Opposing a request by the Trump administration, attorneys for journalist Brian Karem are asking a federal appellate court to leave in place an earlier decision requiring the White House press secretary to restore the reporter's press credentials.
In papers filed Wednesday, Karem's lawyers argue that the government “offers no persuasive reason” for a new hearing in the matter.
The dispute stems from President Trump's July 2019 “social media summit,” at which right-wing activists discussed alleged bias by tech companies.
Toward the end of the event, Trump gave a prepared speech at the Rose Garden. Karem, a correspondent for Playboy and analyst on CNN, was among the journalists present in a cordoned press area for that speech. Afterwards, he and former Trump advisor Sebastian Gorka publicly argued.
Three weeks later, former Press Secretary Stephanie Grisham told Karem his “hard” press pass -- which allowed him relatively quick entree to the White House -- would be suspended for 30 days due to his “unprofessional” conduct.
Karem then sought a court order restoring his credentials, arguing that the revocation violated his right to due process of law. Specifically, his lawyers argued Karem didn't have fair notice that his press pass could be revoked for one month due to allegedly unprofessional conduct.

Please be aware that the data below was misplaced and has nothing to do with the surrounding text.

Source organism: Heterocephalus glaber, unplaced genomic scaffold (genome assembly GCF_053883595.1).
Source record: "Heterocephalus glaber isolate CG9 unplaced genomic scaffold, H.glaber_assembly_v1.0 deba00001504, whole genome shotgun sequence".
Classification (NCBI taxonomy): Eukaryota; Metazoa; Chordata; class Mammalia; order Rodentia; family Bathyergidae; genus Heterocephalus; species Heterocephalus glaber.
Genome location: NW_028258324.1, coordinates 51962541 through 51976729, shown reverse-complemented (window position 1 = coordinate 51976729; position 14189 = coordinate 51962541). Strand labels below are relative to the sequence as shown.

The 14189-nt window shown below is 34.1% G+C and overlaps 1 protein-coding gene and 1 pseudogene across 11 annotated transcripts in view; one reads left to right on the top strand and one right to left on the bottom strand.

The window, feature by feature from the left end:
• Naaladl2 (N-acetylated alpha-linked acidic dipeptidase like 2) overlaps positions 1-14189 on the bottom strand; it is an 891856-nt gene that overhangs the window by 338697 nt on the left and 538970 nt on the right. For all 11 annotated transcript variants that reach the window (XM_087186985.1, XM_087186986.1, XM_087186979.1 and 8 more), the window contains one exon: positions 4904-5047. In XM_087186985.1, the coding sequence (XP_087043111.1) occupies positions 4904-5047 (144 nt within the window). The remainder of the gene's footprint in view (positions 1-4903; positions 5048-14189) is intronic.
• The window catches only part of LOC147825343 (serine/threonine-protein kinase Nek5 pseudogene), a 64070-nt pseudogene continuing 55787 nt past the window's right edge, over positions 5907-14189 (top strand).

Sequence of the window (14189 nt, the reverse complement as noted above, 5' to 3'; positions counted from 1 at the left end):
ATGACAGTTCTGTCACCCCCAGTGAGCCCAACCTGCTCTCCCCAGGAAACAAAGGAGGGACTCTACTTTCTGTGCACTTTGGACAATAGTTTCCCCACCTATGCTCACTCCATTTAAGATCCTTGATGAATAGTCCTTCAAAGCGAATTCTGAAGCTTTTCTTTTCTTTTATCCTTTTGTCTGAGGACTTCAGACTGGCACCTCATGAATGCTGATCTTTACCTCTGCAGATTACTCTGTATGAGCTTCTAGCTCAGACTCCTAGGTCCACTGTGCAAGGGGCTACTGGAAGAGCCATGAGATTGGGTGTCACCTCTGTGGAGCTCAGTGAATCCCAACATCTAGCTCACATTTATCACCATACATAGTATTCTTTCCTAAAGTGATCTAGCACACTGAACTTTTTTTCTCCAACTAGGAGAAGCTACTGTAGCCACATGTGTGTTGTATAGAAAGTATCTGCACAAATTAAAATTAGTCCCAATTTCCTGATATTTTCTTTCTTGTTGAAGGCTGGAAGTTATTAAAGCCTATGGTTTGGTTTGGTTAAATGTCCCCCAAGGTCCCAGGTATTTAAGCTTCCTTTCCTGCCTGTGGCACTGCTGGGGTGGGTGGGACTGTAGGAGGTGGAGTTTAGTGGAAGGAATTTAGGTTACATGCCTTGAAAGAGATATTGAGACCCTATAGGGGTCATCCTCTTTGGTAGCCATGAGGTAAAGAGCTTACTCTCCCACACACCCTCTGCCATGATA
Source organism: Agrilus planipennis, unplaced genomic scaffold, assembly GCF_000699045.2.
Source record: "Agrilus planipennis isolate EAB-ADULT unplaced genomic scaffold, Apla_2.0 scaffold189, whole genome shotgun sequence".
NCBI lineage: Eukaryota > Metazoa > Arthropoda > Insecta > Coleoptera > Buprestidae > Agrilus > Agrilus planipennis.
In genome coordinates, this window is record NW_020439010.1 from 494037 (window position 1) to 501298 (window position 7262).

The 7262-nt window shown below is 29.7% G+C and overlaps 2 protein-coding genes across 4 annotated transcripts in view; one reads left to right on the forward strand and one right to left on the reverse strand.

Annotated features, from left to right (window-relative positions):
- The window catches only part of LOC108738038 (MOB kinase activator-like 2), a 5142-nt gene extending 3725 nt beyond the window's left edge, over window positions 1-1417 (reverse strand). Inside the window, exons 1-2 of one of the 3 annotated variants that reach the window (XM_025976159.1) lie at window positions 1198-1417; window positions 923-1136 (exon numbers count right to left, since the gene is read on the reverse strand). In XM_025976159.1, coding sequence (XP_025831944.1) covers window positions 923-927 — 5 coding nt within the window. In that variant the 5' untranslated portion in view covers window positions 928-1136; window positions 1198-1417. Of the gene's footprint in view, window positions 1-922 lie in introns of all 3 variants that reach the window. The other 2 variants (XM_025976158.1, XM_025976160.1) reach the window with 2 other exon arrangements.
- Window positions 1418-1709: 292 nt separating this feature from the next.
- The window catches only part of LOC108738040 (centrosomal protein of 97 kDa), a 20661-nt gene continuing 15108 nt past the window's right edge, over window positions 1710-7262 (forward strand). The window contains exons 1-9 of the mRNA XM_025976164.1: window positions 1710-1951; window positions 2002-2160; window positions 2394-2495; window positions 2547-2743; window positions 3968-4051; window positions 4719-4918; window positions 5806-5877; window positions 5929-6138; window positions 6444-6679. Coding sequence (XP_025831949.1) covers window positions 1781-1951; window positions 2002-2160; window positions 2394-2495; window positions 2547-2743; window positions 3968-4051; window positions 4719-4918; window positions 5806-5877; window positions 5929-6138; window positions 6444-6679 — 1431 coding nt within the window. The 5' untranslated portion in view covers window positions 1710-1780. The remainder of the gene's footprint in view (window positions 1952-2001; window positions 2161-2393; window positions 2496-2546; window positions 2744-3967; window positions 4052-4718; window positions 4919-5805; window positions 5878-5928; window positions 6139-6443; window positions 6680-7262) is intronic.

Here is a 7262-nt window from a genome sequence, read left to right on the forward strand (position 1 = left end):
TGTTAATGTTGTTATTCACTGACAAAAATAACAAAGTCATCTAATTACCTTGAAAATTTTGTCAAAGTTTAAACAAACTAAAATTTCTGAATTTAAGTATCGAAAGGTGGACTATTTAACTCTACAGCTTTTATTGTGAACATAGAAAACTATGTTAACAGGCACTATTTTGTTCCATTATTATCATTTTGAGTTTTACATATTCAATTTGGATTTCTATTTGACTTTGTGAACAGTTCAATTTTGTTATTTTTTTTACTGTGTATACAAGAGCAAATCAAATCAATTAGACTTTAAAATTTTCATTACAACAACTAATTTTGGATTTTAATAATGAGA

A trial judge agreed with Karem and issued an injunction requiring the restoration of his credentials.
The White House appealed to the D.C. Circuit, which upheld the trial judge's ruling.
A three-judge panel of that court ruled in June that Karem's due process claim seems likely to succeed because the White House failed to give him adequate notice that he could lose access for 30 days due to “purportedly unprofessional conduct at the non-press-conference event.”
Those judges drew on a key decision issued by the D.C. Circuit in 1977, in a case involving journalist Robert Sherrill. In that matter, the appellate court said government officials must afford journalists due process of law when making decisions about press credentials, given that those decisions implicate the First Amendment.
Last month, the Justice Department asked the entire D.C. Circuit to reconsider the case and reverse that 43-year-old ruling.
The government's lawyers argued that the 1977 decision “intrudes substantially on the core White House prerogative of controlling access to the workplace of the President.”
The government alternatively argued the decision to suspend Karem's press credentials didn't deprive him of due process.
Karem's lawyers are now asking the D.C. Circuit to reject the government's arguments and decline to rehear the case.
“There is no reason to overrule a well-settled 43-year-old precedent,” his attorneys write, adding that the decision has “governed the White House’s relationship with the press corps for 43 years without incident and without hindering the White House’s ability to maintain order.”
The attorneys add: “The government’s real purpose in urging this Court to overrule Sherrill is to empower the White House to control the press by punishing and denying access to reporters whose coverage the President dislikes.”